We know D.C. Get our free newsletter to stay in the know.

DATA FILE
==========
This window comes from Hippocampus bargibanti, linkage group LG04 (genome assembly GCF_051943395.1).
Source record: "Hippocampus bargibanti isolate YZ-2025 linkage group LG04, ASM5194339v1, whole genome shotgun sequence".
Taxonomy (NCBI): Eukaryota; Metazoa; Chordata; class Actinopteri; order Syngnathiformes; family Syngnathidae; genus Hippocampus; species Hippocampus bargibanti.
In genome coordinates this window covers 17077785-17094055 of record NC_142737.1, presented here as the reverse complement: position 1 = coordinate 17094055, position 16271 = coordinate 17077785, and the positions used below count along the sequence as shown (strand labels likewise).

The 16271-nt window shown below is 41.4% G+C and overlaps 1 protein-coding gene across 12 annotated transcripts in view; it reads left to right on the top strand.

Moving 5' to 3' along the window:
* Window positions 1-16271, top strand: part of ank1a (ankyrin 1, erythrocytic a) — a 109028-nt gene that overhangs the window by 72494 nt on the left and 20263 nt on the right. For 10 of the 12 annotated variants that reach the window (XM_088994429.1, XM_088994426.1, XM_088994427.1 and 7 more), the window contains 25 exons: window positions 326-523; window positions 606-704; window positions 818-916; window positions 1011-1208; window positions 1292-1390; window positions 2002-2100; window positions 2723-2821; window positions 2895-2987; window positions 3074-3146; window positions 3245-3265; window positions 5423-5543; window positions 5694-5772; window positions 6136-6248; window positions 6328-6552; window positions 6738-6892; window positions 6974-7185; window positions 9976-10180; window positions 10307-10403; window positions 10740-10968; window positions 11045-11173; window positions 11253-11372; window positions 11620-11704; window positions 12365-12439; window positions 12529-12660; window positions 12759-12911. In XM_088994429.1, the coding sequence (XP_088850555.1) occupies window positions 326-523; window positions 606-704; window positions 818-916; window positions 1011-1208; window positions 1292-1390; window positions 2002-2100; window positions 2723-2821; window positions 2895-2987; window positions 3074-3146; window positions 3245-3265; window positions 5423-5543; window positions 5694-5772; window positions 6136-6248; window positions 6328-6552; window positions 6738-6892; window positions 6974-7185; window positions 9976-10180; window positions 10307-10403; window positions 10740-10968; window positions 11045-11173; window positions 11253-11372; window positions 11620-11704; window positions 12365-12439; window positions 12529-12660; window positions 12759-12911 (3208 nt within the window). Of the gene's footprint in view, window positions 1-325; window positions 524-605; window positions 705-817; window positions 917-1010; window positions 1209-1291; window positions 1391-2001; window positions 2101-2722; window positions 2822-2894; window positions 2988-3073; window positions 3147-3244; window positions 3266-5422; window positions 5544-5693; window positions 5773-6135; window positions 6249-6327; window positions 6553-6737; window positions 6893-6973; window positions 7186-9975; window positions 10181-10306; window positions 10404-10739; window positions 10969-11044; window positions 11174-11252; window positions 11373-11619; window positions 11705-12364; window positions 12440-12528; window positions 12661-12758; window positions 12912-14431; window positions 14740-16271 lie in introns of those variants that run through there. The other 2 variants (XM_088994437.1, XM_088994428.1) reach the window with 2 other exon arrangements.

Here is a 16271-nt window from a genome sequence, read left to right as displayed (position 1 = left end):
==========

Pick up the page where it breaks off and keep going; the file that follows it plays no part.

My exposure to professional dance has been embarrassingly limited: Cringing during a friend’s painful interpretive dance piece titled “Forlorn Kitten” and fighting back nausea at a local nightclub’s “Back That Ass Up” contest just about cover the extent of my dance knowledge. Fortunately, the three locally based choreographers/dancers (pictured) featured in the Kennedy Center’s Local Dance Commissioning Project embody traits that even I can appreciate: social responsibility, ancient mysticism, and delightful eccentricity. Friday’s featured artist, Deborah Riley, uses dance as a tool for change. Her all-female dance company deals with issues important to women through both their performances and community outreach: Riley conducts dance workshops for abused, formerly homeless, and mentally ill women. Nilimma Devi mixes contemporary dance with Kuchipudi, a dance style that emerged in 17th-century India for use in plays called “dance-dramas.” Devi will also utilize martial arts and hatha yoga positions in her Sunday performance. Ed Tyler is a master of the unconventional: His Saturday-evening show includes the voyeuristic incorporation of miniblinds, behind which dancers will perform, opening and closing the slats at their discretion to reveal different portions of their bodies. The performances are at 6 p.m. Friday, July 20, to Sunday, July 22, in the Kennedy Center’s Grand Foyer. Free. (202) 467-4600. (Sarah Godfrey)